Originally published on: https://fabfit40plus.com/
How is it possible to be alive on planet Earth and not experience anxiety? This is a question I have pondered over and again because it seems that the most common human condition of the modern age is… anxiety.
I have considered all of the people I associate with, many of whom are technically doing fairly well in life, and without obvious emotional issues – and they all experience anxiety to one degree or another. I experience anxiety on a daily basis, though someone recently expressed great surprise when I said as much: “what… you? I didn’t have you pegged as a person who suffers from anxiety!”. Their choice of the word ‘suffers’ interested me, but also irritated me! Is there an assumption that people who appear to be generally strong and resilient are immune to anxiety… that it is the exclusive domain of those who are openly struggling, and for obvious reasons? That the strong and resilient somehow have it easier; that they don’t have the right to experience anxiety?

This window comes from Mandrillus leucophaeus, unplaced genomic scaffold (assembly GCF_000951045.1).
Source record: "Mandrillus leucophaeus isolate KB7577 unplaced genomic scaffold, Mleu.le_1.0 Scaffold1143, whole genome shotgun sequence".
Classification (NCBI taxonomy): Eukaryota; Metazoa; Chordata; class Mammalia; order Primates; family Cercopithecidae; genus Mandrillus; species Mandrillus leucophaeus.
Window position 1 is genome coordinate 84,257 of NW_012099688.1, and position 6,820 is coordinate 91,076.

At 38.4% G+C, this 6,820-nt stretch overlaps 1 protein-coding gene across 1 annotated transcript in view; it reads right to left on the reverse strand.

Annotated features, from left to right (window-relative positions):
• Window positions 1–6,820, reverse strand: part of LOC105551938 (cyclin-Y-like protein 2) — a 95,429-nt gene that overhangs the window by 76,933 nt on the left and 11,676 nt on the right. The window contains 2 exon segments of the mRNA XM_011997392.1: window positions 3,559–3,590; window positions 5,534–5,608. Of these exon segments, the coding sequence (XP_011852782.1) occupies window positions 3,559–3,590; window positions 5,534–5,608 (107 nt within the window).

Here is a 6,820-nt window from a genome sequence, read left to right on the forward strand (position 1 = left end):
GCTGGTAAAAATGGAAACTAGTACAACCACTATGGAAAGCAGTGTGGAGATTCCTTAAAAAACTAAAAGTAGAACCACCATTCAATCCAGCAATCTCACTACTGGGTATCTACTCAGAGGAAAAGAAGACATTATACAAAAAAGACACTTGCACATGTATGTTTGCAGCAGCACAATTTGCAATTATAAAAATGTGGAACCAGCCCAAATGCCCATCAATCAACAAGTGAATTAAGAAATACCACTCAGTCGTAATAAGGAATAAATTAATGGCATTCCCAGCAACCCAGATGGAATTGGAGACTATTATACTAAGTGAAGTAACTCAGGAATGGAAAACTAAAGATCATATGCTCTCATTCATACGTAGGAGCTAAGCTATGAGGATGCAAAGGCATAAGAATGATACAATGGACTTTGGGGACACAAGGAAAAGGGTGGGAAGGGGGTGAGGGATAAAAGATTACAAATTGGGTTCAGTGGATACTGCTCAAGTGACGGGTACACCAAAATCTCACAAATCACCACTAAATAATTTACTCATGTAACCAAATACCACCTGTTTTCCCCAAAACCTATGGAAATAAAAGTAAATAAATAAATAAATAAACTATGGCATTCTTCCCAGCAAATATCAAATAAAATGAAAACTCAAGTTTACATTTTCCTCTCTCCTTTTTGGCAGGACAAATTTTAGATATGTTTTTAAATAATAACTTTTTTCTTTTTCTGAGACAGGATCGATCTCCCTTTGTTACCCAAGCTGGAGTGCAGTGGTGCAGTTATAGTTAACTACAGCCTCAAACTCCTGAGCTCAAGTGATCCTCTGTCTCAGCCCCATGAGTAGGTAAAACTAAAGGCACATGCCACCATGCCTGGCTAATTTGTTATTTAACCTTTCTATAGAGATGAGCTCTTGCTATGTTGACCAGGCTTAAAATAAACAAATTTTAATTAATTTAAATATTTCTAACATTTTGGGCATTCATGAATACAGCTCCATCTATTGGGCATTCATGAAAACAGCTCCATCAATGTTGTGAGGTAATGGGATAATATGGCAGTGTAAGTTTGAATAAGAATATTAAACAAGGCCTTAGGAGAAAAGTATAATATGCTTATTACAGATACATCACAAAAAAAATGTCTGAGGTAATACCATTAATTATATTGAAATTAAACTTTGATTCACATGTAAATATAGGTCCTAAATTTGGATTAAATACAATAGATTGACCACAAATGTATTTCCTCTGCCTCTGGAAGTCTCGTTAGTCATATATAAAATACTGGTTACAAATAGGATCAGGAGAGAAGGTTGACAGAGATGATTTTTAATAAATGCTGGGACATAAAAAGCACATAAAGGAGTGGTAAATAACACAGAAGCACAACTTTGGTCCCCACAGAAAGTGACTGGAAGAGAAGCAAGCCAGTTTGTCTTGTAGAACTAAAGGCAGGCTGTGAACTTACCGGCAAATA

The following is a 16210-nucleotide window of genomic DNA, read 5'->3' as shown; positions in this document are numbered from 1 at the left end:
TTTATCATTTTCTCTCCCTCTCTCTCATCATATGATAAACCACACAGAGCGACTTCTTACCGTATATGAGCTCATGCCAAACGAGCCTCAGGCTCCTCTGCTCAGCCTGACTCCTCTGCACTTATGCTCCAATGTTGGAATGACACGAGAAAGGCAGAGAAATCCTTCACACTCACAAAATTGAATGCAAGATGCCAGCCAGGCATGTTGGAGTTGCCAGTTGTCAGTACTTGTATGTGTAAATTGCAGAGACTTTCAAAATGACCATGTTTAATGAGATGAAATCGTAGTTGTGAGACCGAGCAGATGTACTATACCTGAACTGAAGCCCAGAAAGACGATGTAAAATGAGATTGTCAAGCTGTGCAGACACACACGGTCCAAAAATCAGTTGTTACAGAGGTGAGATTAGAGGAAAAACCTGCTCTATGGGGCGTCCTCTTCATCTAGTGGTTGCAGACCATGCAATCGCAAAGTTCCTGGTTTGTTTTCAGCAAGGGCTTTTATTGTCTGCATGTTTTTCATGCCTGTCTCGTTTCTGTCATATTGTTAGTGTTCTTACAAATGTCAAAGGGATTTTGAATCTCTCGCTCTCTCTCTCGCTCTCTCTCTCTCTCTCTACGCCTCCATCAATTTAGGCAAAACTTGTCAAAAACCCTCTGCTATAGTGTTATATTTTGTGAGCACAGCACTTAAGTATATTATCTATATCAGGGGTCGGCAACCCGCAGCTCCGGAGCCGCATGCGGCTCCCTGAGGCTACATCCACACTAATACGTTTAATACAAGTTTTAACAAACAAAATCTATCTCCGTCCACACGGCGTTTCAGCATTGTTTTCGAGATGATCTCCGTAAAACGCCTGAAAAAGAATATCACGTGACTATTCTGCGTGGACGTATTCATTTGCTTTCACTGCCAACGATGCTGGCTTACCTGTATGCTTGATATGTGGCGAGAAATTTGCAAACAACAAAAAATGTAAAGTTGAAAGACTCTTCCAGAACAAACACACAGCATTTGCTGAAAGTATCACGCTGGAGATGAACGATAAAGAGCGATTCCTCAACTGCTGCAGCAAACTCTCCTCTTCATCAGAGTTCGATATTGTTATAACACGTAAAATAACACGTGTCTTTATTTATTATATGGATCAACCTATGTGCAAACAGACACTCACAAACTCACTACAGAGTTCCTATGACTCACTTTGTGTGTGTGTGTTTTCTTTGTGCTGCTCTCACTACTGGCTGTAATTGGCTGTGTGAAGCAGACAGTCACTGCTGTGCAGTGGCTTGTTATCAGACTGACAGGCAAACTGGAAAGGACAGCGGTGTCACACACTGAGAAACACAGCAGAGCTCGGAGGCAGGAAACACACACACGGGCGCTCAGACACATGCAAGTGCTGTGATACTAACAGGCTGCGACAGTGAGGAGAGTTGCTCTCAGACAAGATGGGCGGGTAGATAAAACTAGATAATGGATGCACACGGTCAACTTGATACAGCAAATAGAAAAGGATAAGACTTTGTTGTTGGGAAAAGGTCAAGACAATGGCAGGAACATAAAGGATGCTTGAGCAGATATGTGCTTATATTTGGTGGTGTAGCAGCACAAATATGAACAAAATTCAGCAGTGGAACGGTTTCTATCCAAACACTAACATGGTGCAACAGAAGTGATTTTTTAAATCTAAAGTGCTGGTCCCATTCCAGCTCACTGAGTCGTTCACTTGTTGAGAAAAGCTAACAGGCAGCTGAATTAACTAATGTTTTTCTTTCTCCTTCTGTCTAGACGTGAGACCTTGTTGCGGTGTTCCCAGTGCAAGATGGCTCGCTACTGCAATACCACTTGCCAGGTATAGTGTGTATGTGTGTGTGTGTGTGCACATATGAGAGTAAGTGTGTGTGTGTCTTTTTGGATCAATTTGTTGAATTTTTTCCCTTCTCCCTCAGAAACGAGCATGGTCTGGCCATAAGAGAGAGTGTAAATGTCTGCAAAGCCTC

Putting aside those people who have a clinical condition, I believe that for the rest of us anxiety is relative. A teenager will worry about different issues than those faced by an elderly person. A young mother will have certain pressures to face that will differ from those experienced by a middle-aged business woman. We are all affected, influenced and programmed by our childhood. Like many others, my early to teen years were pretty dysfunctional, and although I don’t drag it around with me like a ball and chain, it can’t have failed to have left its mark. On top of this (and maybe at least partially because of my past) I put myself through some ridiculous crap over the years, leaving myself with memories I’d prefer to forget, and a residue of underlying unease. And I don’t believe that I am any different to the billions of other human beings in the world who are living, loving and functioning… whilst being completely resigned to the inevitable anxiety that is a part of everyday life on planet Earth!
So, let’s take a look at some of the causes of anxiety in the western world: